S.U. Kamdar, J.
1. The present suit is filed by the plaintiffs for the recovery of a sum of Rs. 11,32,583/-with interest thereon at the rate of 18% per annum from the date of the filing of the suit till realisation. Some of the material facts of the present case can be briefly enumerated as under :
2. The plaintiffs carrying on the business in the manufacturing, distribution and exporting of pharmaceutical products. The defendant No. 1 is a foreign company and is inter alia carrying on business of carriage of goods by sea. The 2nd defendant is an agent of the 1st defendant. The 1st defendant has its office at Dubai, UAE. The defendant No. 2 as an agent is carrying on business in Bombay.
3. On 25.3.2001, the plaintiffs shipped through the defendants a cargo of 509 cartons of pharmaceutical products under two invoices bearing Nos. IN/01186 for US $ 13,647.00 and IN/001187 for US $ 10,323.00. Both the invoices are dated 26.2.2001. It is the case of the plaintiffs that the said cargo was packed in sound condition and was entrusted to the 2nd defendant for voyage to Yerevan, Republic of Armenia for onward carriage to the buyers in Armenia. It is the case of the plaintiff that the said cargo was stuffed into F.C.L. Container bearing No. APLS 279834 and in respect of transportation of the said goods, the 2nd respondent issued a bill of lading No. MUM/YER/0317 dated 25.3.2001 at Mumbai. It is the case of the plaintiffs that the said issuance of the bill of lading is evidencing the contract of carriage by and between the plaintiff and the defendants under the provisions of the Carriage of Goods by Sea Act, 1925. The liability of the defendants to deliver the said cargo to the destination is an absolute liability under the said Act. It is the further case of the plaintiffs that though the said bill of lading along with other documents was forwarded to the buyers but the buyers refused to accept the said bill of exchange and has returned the same.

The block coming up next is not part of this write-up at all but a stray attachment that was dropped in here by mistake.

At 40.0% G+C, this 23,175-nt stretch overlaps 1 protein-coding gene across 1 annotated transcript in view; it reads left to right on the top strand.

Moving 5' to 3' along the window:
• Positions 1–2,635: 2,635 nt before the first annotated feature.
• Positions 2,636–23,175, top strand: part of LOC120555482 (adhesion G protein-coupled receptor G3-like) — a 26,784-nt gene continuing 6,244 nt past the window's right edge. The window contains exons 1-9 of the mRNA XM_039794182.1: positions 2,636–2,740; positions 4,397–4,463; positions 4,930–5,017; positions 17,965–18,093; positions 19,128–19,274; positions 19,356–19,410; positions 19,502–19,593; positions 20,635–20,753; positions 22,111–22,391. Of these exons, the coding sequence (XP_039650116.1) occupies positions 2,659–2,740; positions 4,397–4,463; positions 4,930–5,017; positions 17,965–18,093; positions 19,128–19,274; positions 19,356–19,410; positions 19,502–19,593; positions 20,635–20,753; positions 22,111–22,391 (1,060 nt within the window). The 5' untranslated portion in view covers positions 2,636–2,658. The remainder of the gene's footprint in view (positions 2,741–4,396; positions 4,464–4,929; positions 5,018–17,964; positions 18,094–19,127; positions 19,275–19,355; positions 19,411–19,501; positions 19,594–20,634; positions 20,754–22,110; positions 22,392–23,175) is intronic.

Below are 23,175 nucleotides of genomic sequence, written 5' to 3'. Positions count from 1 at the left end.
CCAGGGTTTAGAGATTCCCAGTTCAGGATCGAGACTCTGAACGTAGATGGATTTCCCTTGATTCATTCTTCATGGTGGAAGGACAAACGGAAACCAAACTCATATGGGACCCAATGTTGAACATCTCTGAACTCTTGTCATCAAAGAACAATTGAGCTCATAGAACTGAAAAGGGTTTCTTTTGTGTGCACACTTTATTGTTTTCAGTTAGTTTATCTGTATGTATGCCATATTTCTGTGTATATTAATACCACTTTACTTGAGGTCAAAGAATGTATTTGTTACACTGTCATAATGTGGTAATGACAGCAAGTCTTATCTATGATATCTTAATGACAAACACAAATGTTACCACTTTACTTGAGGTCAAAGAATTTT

However, the plaintiff found that in spite of the said bill of exchange being not presented to the defendants, the defendant has handed over the delivery of the goods to the consignee. Thus, the buyer refused to pay the price of the said goods because the said payment was to be received at the time of presentation of the documents including the bill of lading and the same is required to be presented to the defendant and the defendants were required to hand over delivery of the said goods against the same. However, in view of the fact that the buyer received the goods without the said bill of lading, he has refused to accept the documents and the plaintiff has lost the price of the said goods which was to be recovered from the said buyer. It is the case of the plaintiff that this loss has been suffered by virtue of the fault on the part of the defendant to hand over the said goods to the consignee without presentation of the original bill of lading. Thus, the defendants have committed a breach of the contractual obligation and have not performed their statutory duties as contemplated under the said Act and, therefore, the defendants are liable for the price of the said gods which comes to Rs. 11,32,583.00. It is the case of the plaintiff that on the said price the plaintiffs are also entitled to interest at the rate of 18% per annum and accordingly the present suit has been filed.